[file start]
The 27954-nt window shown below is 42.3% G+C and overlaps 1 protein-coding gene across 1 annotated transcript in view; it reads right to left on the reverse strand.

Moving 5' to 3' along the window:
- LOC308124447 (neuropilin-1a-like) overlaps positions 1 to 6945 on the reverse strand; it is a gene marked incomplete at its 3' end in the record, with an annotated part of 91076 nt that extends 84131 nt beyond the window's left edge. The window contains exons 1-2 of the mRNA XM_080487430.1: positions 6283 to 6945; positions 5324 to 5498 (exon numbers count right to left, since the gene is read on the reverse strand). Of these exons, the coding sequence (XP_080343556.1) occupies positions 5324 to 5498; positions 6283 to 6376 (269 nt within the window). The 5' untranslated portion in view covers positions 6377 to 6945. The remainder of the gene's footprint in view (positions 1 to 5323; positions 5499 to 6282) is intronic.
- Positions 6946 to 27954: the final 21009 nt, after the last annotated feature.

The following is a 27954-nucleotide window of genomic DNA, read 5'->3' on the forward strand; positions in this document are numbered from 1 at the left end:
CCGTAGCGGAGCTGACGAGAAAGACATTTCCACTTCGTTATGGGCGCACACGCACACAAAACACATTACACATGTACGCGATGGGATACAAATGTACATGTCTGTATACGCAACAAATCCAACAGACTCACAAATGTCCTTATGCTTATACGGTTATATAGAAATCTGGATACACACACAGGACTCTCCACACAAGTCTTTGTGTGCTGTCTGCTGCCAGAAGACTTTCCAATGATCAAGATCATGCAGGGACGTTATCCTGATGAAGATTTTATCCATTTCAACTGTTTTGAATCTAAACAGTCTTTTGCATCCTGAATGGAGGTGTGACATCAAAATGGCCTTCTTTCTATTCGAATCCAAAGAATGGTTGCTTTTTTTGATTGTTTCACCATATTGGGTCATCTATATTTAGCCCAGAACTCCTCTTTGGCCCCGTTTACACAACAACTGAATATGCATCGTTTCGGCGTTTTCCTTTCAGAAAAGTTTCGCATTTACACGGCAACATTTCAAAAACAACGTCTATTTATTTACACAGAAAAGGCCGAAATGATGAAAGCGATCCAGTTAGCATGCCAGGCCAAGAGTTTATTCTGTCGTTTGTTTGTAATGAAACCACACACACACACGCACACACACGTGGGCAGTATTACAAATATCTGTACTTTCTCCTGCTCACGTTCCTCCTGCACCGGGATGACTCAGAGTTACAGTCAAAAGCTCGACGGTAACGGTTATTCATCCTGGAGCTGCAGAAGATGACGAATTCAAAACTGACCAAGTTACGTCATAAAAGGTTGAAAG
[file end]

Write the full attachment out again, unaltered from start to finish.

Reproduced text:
The 27954-nt window shown below is 42.3% G+C and overlaps 1 protein-coding gene across 1 annotated transcript in view; it reads right to left on the reverse strand.

Moving 5' to 3' along the window:
- LOC308124447 (neuropilin-1a-like) overlaps positions 1 to 6945 on the reverse strand; it is a gene marked incomplete at its 3' end in the record, with an annotated part of 91076 nt that extends 84131 nt beyond the window's left edge. The window contains exons 1-2 of the mRNA XM_080487430.1: positions 6283 to 6945; positions 5324 to 5498 (exon numbers count right to left, since the gene is read on the reverse strand). Of these exons, the coding sequence (XP_080343556.1) occupies positions 5324 to 5498; positions 6283 to 6376 (269 nt within the window). The 5' untranslated portion in view covers positions 6377 to 6945. The remainder of the gene's footprint in view (positions 1 to 5323; positions 5499 to 6282) is intronic.
- Positions 6946 to 27954: the final 21009 nt, after the last annotated feature.

The following is a 27954-nucleotide window of genomic DNA, read 5'->3' on the forward strand; positions in this document are numbered from 1 at the left end:
CCGTAGCGGAGCTGACGAGAAAGACATTTCCACTTCGTTATGGGCGCACACGCACACAAAACACATTACACATGTACGCGATGGGATACAAATGTACATGTCTGTATACGCAACAAATCCAACAGACTCACAAATGTCCTTATGCTTATACGGTTATATAGAAATCTGGATACACACACAGGACTCTCCACACAAGTCTTTGTGTGCTGTCTGCTGCCAGAAGACTTTCCAATGATCAAGATCATGCAGGGACGTTATCCTGATGAAGATTTTATCCATTTCAACTGTTTTGAATCTAAACAGTCTTTTGCATCCTGAATGGAGGTGTGACATCAAAATGGCCTTCTTTCTATTCGAATCCAAAGAATGGTTGCTTTTTTTGATTGTTTCACCATATTGGGTCATCTATATTTAGCCCAGAACTCCTCTTTGGCCCCGTTTACACAACAACTGAATATGCATCGTTTCGGCGTTTTCCTTTCAGAAAAGTTTCGCATTTACACGGCAACATTTCAAAAACAACGTCTATTTATTTACACAGAAAAGGCCGAAATGATGAAAGCGATCCAGTTAGCATGCCAGGCCAAGAGTTTATTCTGTCGTTTGTTTGTAATGAAACCACACACACACACGCACACACACGTGGGCAGTATTACAAATATCTGTACTTTCTCCTGCTCACGTTCCTCCTGCACCGGGATGACTCAGAGTTACAGTCAAAAGCTCGACGGTAACGGTTATTCATCCTGGAGCTGCAGAAGATGACGAATTCAAAACTGACCAAGTTACGTCATAAAAGGTTGAAAG